An extremely rare, acorn-sized, blue diamond has been recovered in the Cullinan mine of South Africa, announced this week by Petra Diamonds.
According to the company’s press release, the 29.6 carat diamond is “a vivid blue with extraordinary saturation, tone and clarity”. Still in its rough form, experts believe that the stone could sell in the $15-$20 million range. The company will announce what it plans to do with the diamond within the next week or so.
Since opening in 1903, the Cullinan mine has been the main source of blue diamonds in the world. However, the output of the rare blue stones represent less than 0.1% of the diamonds found in the mine. The blue shading in a diamond is due to the presence of the chemical element boron when the stone was formed.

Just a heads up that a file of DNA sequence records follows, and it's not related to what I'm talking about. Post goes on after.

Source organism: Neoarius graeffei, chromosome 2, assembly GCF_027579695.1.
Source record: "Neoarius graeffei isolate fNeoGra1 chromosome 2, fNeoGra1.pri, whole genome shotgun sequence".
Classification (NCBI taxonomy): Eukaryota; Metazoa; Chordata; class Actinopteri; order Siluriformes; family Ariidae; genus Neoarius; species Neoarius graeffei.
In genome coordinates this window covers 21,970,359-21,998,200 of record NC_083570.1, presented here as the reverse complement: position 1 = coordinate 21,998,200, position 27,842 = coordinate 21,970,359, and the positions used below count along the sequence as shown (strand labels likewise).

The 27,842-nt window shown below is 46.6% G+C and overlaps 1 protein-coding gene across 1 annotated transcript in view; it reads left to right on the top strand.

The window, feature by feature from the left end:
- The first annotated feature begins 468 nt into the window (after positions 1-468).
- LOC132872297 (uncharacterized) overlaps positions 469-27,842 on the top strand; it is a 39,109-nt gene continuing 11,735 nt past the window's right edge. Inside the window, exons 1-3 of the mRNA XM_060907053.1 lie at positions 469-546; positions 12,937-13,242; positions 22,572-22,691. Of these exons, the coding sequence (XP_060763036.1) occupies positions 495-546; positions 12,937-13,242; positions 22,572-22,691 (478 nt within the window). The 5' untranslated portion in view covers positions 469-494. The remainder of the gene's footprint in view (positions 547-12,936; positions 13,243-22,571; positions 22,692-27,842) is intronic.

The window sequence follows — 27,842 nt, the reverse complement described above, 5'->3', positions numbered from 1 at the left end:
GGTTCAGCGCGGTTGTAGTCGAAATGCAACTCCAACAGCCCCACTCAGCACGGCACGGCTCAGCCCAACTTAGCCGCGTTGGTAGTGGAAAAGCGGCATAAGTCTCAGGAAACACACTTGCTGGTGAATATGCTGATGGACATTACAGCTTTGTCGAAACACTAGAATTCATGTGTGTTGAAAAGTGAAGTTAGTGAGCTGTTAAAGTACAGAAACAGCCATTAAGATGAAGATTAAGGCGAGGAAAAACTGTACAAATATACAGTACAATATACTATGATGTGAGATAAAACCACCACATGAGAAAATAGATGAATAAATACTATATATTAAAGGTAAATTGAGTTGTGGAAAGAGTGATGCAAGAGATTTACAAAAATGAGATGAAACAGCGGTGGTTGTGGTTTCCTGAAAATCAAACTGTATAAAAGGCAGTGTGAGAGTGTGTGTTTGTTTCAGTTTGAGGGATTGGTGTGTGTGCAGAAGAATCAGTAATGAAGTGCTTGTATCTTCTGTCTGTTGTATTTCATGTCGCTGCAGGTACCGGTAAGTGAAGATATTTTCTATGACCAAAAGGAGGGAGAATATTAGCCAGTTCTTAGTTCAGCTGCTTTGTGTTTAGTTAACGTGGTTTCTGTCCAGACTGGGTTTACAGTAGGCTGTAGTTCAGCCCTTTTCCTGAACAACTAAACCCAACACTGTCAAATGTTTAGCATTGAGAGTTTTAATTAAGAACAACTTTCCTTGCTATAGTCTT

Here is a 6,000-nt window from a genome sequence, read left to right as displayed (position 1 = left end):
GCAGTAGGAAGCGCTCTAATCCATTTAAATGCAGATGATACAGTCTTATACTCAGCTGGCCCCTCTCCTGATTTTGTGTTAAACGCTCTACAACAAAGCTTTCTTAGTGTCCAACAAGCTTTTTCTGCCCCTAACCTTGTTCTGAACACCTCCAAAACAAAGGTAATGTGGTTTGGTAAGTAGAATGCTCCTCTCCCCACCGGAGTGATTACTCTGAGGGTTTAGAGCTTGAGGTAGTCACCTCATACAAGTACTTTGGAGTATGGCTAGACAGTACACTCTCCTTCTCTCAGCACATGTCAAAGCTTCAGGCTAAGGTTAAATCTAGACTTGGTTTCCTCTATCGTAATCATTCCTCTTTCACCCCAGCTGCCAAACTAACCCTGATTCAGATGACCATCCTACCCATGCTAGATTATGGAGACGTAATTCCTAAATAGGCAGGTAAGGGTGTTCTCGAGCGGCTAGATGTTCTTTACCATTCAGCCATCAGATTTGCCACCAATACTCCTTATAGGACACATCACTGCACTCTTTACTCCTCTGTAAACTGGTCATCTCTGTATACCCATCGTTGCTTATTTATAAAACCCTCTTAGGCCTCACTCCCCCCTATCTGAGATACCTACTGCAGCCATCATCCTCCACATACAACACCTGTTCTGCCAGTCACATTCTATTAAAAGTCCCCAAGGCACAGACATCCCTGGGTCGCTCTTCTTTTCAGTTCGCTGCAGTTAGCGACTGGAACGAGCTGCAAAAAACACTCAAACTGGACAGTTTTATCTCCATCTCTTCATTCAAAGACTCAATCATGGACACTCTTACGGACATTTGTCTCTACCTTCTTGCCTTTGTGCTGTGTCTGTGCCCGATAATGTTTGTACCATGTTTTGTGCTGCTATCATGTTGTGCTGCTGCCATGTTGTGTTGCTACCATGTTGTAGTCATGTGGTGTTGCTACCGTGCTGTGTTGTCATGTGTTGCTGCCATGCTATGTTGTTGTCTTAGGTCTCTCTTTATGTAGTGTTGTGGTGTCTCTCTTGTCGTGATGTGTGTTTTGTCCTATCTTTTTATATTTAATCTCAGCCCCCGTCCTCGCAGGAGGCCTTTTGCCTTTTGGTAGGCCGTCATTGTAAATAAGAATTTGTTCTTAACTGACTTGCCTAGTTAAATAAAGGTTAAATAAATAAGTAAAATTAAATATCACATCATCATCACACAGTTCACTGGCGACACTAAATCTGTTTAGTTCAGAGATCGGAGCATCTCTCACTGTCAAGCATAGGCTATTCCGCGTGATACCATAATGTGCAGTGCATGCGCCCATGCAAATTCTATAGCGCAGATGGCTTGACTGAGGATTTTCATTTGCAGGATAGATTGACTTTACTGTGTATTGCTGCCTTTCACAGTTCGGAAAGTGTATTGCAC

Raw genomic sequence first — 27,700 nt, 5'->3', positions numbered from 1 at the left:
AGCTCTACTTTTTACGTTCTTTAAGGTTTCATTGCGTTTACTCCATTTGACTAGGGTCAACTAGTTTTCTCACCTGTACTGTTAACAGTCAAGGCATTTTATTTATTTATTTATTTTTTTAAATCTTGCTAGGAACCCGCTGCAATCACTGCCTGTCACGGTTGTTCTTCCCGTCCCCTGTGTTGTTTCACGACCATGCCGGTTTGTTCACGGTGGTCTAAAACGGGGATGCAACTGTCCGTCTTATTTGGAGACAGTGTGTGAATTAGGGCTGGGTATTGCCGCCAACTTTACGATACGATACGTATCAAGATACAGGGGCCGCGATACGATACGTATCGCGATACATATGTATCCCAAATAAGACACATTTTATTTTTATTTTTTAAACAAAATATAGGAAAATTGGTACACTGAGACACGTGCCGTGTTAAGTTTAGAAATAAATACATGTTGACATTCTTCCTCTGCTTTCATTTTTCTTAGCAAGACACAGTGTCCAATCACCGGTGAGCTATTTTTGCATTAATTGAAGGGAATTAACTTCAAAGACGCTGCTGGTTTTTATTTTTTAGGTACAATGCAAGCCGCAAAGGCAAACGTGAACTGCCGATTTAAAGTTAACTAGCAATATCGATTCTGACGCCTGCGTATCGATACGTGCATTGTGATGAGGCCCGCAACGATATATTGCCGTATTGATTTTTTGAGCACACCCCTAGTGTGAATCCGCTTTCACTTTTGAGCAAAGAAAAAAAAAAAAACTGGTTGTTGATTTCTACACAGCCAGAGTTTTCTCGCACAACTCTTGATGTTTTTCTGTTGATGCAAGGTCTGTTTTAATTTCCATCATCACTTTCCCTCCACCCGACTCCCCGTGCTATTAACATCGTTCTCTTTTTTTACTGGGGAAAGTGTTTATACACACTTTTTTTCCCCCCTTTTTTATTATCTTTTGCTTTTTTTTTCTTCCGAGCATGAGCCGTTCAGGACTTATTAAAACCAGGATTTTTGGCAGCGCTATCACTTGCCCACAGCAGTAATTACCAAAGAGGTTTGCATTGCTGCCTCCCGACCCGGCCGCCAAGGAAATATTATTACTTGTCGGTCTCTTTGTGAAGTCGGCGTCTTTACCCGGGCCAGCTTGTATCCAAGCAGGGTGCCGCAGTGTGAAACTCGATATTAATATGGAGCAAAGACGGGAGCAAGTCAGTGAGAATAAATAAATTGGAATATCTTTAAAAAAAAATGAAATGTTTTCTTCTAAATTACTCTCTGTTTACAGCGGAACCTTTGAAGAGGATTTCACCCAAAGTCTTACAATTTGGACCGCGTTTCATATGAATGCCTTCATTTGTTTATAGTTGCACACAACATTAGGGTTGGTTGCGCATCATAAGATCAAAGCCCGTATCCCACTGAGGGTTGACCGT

The location first became famous in 1905 with the discovery of the Cullinan Diamond. At 3,106 carats, it still is the largest rough diamond ever found. Once it was cut, the stone was formed into two diamonds that are now part of Britain’s Crown Jewels located in the Tower of London.
The larger of the two diamonds is the 530-carat First Star of Africa. It is still the largest flawless cut diamond in the world and is mounted at the top of the Sovereign’s Sceptre. The second diamond, called the Second Star of Africa, is a 317-carat polished stone which forms the centrepiece of the Imperial State Crown.
World renowned diamond company De Beers originally owned Cullinan mine, they sold it to Petra Diamonds in 2008. Petra made the news in April 2013 when they recovered a blue diamond that weighed in at 25.5 carats. It was sold for $16.9 million less than a month later.